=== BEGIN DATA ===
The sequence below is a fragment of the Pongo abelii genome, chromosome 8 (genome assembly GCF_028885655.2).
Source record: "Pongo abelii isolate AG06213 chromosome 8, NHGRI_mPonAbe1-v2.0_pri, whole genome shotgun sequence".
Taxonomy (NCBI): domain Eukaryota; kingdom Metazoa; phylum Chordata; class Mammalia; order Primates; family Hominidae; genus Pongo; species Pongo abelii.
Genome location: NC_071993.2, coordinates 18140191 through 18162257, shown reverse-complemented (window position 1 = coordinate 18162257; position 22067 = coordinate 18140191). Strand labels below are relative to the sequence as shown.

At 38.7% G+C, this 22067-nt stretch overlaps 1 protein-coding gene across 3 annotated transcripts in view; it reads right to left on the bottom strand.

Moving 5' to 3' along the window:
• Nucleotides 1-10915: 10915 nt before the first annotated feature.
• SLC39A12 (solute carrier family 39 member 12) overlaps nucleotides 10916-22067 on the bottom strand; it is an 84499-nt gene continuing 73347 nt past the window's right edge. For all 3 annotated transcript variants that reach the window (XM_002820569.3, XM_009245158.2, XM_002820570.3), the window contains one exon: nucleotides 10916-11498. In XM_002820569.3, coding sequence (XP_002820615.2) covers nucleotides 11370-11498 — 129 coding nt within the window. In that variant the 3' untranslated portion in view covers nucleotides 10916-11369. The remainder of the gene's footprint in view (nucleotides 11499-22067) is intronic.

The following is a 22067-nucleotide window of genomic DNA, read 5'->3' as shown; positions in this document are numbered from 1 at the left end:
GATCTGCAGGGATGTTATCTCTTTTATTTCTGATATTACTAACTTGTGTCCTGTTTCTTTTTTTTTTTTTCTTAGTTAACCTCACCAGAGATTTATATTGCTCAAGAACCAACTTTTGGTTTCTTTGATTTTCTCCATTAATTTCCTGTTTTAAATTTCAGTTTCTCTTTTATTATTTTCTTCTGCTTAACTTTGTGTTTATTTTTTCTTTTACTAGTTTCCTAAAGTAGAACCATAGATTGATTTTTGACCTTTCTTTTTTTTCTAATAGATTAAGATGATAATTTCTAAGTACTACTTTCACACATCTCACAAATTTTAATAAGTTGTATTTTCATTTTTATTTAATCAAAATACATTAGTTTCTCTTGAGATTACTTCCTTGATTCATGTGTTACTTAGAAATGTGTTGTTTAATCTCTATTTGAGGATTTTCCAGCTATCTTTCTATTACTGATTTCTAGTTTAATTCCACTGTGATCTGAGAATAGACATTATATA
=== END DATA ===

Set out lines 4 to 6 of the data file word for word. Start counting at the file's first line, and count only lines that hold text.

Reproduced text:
Genome location: NC_071993.2, coordinates 18140191 through 18162257, shown reverse-complemented (window position 1 = coordinate 18162257; position 22067 = coordinate 18140191). Strand labels below are relative to the sequence as shown.

At 38.7% G+C, this 22067-nt stretch overlaps 1 protein-coding gene across 3 annotated transcripts in view; it reads right to left on the bottom strand.

Moving 5' to 3' along the window: